If you’re going to raise ticket prices, you might as well spin it in some sort of positive manner. Only a handful of teams will use the tact that South Carolina utilized on Thursday though, citing a pursuit of “SEC and national championships” to justify bumping up football prices.
“We’ve come a long way in the last eight years,” athletic director Ray Tanner said in a release. “Prior to this decade, we were finding our way in the SEC. Since 2010, we have achieved broad-based success in our athletics program. We have established a solid foundation and are now ready to take it to the next level, but we need to continue to maximize our resources to help us achieve our goals.
“This additional revenue will help sustain the cost of attendance requirements for more than 500+ student-athletes, retain the tremendous coaches we have here, continue to build and maintain top-notch facilities and fund all of our athletic programs as we compete for SEC and national championships.”
The school says that season tickets for the 2018 season will increase by $50 each and is the first football price increase since 2013. The Gamecocks also note that even with the modest increase, prices will remain in the middle of the pack in the conference as they were before.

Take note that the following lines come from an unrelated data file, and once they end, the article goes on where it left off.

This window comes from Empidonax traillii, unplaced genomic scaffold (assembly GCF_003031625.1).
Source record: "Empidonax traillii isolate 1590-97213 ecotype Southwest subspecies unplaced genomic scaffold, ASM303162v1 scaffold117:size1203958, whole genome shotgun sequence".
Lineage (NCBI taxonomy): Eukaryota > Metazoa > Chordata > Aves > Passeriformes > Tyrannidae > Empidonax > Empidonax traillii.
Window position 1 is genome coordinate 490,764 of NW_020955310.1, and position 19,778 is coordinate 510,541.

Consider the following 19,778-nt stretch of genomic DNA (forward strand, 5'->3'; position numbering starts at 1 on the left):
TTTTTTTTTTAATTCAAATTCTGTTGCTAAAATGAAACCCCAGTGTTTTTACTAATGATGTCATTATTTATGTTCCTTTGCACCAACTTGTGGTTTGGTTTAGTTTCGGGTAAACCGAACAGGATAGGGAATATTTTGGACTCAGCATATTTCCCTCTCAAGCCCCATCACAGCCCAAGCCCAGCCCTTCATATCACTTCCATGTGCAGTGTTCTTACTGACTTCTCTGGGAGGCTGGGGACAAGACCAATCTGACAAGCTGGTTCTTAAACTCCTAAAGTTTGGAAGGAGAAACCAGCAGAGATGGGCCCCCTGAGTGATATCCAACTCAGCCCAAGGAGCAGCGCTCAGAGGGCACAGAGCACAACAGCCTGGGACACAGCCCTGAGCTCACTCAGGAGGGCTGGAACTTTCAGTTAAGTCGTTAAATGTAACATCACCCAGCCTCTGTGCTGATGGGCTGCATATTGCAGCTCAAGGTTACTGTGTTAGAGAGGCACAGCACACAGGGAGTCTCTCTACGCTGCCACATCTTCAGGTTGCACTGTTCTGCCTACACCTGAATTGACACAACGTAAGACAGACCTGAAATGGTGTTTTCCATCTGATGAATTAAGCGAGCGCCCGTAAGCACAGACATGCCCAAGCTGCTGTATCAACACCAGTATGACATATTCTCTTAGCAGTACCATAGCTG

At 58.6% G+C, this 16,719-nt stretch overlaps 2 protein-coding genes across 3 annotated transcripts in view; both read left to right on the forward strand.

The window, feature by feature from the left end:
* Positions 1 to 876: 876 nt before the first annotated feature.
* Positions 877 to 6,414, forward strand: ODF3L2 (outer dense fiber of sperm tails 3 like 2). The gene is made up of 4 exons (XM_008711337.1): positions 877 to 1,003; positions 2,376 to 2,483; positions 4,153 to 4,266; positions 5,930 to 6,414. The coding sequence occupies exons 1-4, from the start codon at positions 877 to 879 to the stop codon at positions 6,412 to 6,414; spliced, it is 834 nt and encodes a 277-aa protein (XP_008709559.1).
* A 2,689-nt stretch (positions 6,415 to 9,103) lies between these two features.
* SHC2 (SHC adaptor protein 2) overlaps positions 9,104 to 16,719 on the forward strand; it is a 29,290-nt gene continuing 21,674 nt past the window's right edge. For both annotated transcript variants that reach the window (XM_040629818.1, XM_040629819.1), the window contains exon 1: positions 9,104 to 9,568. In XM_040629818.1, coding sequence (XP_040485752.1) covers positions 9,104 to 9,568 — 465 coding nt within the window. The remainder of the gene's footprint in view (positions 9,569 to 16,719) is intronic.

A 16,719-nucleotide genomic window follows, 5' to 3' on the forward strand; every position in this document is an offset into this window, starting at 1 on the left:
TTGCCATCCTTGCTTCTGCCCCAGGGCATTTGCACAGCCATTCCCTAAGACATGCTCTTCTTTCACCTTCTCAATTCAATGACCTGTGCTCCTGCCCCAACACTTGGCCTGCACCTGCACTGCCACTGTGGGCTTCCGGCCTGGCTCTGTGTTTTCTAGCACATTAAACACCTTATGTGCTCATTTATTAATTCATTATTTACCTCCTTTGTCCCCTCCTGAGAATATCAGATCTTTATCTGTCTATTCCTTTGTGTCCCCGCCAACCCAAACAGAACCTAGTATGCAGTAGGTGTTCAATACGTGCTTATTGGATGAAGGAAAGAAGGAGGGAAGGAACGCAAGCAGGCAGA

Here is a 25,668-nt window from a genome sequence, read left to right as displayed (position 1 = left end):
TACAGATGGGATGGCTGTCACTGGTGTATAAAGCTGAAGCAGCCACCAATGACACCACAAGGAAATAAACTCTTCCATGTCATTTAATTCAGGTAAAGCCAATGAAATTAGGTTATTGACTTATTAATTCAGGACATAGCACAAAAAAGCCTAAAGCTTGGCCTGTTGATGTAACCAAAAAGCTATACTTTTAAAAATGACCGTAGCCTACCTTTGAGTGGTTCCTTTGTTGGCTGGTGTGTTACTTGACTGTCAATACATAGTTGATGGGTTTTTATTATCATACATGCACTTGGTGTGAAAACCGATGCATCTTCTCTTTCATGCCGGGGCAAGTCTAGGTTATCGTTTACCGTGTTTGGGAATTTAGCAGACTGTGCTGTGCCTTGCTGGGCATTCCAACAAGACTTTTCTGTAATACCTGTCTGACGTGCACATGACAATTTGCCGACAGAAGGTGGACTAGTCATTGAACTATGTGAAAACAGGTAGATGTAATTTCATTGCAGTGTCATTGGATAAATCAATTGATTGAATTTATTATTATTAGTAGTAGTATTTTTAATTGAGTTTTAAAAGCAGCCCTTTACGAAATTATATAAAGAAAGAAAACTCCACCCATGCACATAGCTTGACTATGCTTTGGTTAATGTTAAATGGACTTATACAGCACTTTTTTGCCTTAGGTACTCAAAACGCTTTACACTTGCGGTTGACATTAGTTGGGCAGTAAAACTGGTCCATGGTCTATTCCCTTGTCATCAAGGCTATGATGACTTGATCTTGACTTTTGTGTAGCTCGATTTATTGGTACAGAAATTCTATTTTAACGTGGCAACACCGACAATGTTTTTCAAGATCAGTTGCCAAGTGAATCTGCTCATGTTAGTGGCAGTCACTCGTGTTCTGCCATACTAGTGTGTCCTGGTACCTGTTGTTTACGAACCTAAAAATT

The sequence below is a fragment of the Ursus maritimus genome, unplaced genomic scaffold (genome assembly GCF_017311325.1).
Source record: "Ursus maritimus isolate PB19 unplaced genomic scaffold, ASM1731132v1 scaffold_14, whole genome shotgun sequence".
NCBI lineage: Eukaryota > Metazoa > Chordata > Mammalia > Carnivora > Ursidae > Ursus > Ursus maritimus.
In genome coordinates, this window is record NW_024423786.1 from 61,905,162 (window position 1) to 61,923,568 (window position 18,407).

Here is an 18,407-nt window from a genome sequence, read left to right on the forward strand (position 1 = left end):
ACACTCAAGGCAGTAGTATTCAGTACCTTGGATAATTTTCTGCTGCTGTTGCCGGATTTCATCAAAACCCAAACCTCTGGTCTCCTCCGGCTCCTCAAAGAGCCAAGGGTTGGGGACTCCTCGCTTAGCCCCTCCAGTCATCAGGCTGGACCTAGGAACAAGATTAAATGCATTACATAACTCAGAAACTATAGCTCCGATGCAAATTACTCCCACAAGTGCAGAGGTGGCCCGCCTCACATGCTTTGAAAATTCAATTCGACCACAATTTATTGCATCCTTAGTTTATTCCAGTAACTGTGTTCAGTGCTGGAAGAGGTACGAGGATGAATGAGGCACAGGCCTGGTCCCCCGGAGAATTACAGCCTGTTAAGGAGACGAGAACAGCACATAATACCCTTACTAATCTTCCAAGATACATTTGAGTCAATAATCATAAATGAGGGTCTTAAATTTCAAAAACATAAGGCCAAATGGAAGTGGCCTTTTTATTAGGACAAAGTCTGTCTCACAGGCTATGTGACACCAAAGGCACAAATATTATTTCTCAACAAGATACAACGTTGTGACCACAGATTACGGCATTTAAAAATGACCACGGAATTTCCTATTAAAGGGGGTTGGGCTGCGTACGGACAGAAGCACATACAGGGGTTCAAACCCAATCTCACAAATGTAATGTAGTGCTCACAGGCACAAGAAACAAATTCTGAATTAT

South Carolina has never won an SEC title in football but did win the East Division back in 2010. That’s about as close as the team has come to those stated goals of a conference title and national championship but Will Muschamp will have 16 starters back in 2018 from a team that went 9-4 last year and put on quite the comeback to beat Michigan in the Outback Bowl a few months ago.
The Gamecocks are far from the only SEC program to announce an increase in ticket prices despite all that TV revenue and record donations as Texas A&M also made public that ticket prices were inching upward in 2018 last week.